Sunday 1 January 2017

Season return - Montecristo Open Junior

And so you're back. Perhaps you spent the winter around a fire with friends, smugly telling off-colour jokes while smirking at your own indelicacy. Perhaps you went on holiday to someplace warm, where brown feet frolicked over the scalding sands of pristine beaches with a tanned beauty, salty and happy and in love. 

Perhaps you spent it like your sturdy host: holed up in a rented apartment with an old blanket wrapped around his legs, drinking off-brand instant coffee and watching the midday movie on channel seven. Alone.

Either way, welcome, friends, to the second season of Fitful Fires. The warmth is returning to eastern Australia, and the leaf, grape, and grain beckon once more. I start us off with the Montecristo Open Junior.

I am sitting in the lush backyard of my good employer, Mr T.G., recently returned from filching cheap sculptures from African tribesman, which I will soon haul to auction houses to hawk at massively inflated prices. We have not spoken for months, and he smirks cruelly from his deck chair as I timidly present my little Junior. "If you think you're wasting my jet lighter fluid on that garbage" he sneers, "then you're as oblivious as you are thick", and sends a Bic lighter tumbling toward me. He blows lazy smoke rings as I fumble with the flame, and the Junior hits me with a rush of clove over a retronasal coriander tang. I adjust my weight on the wooden bench and settle into the night.

My employer and I were friends long before we were colleagues, despite our different upbringings. He spent his twenties studying business at university, while I played an Unreal Tournament addon called Tacops on my aging Athlon 1100. Our paths eventually crossed through the notorious Buckley, and we developed a foul and erratic association, filled with jealous womanising and spiteful aspersion. On graduation he started to make money - real money - the type that allows one to start grand cigar collections while still being technically unfit to hire a car, and he dressed almost exclusively in bespoke suits. After some years I started to tire of our disparity, and sought fortune of my own. However, with half an Arts degree and no meaningful skills, my only choice was to join the Army. I enlisted sadly, and in secret.

The Open Junior's herbal notes soon give way to sweet petrichor over fine, mild tobacco. The draw is perfect, and the cheap white wine I've paired it with is nauseating by contrast. I openly praise the cigar to Mr G, who coolly tells me to look up some reviews online. I find page upon page of smug vitriol against the Open Junior, each reviewer deigning to outdo one another in contempt for this little cigar. I look at my employer and surmise that the detractors must be retarded, at which he sneers and spits. I lazily suck the junior and detect coffee bean, but with a creamy undertone, as the cigar burns calmly toward the midpoint.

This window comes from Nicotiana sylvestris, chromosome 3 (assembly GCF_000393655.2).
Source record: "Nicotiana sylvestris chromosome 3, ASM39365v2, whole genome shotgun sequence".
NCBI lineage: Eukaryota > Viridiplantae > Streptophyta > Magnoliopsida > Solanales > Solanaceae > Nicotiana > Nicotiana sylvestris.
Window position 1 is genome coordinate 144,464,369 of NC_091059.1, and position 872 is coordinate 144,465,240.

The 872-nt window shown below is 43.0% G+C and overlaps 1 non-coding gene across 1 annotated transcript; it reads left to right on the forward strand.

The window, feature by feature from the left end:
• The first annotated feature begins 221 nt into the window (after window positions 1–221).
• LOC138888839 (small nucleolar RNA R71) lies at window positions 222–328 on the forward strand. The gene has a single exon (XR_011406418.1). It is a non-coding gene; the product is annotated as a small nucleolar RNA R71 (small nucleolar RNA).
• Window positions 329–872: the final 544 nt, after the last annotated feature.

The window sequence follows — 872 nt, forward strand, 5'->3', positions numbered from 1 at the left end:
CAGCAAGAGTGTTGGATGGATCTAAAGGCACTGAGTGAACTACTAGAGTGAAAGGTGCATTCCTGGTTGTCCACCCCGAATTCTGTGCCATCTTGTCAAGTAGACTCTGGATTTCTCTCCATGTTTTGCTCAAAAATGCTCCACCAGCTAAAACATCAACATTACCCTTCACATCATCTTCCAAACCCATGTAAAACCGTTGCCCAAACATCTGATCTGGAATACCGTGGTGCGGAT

I tried to catch up with as many people as I could before departing for basic training. I was expecting a cross between astonishment and admiration, but I mostly received a slack-jawed "oh" and a rough prediction of how badly I was going to suffer. Mr G was privy to my plan, and had proposed that we have a final dinner in the city before I left. I had decided, Mr G in mind, and since this was to be my last time out in Melbourne, to scorn my usual trackpants and surf-branded t-shirt in favour of something more elegant. I donned a pair of dark jeans, work boots, a casual shirt, and the jacket from my only suit, and strode out of my house feeling like a freshly-fellated Jay Z. I strode confidently into the Chinese restaurant and found Mr G with another friend, T-Rex (Vale), both dressed to the hilt and sipping a '96 Bollinger.

At the midpoint the Junior's creamy coffee gives way to notes of bitter espresso, which fade as quickly as they come into intense cacao over mid tobacco. By this point I have greedily guzzled all of the white wine, and have just impudently requested some beer from my host, who wearily obliges. As he retreats to the refrigerator I shout that I can taste strawberry and rockmelon rind, but my words are met with a slammed door. The cigar is burning too hot because I am drawing on it too frequently, and any complexity becomes masked by the acrid smoke that results. I rest the cigar on the ashtray, put my feet on the table like I own the place, and await my fresh beverages. Life, for now, is good.

I was striding to the table with my cleanskin shiraz when Mr G raised his head and looked me up and down. His eyes settled on my suit jacket, and a vicious and delighted grin spread across his face. His nostrils flared, he leaned back in his seat and, regarding me over his long nose, burst out into ferocious laughter. I was bent over to plonk my wine on the table and could feel the eyes of every  diner boring into me as my friends loudly drilled me on my clumsy attire. I sat in shame and ate my food, trying at every turn to change the subject. Eventually the check came, and I suggested we go somewhere for a final drink before I shipped off to the Army. "Nah" remarked my now employer, "not in those boots mate". 

In the final inch I detect tar, and I find myself alternating outlandishly between smoking and swigging beer, at once drunk and buzzing with nicotine. My employer holds a beer between his thumb and forefinger and reminds me that I am smoking the band, and I discover that he is correct. In fact I had, in my drunken stupor, only recently singed the secondary band, making me wonder why I left the Montecristo band to the mercy of my smouldering coal. I remove the charred, tattered band and choke down the now harsh, tarry remains of my little Open Junior. I smoke it to a soggy nub and, fumbling with my phone, try to make the final picture worthwhile. This is not just one of the best cigars I've ever smoked, but is one of the best things I've ever consumed. Anybody who thinks otherwise is dangerous or stupid.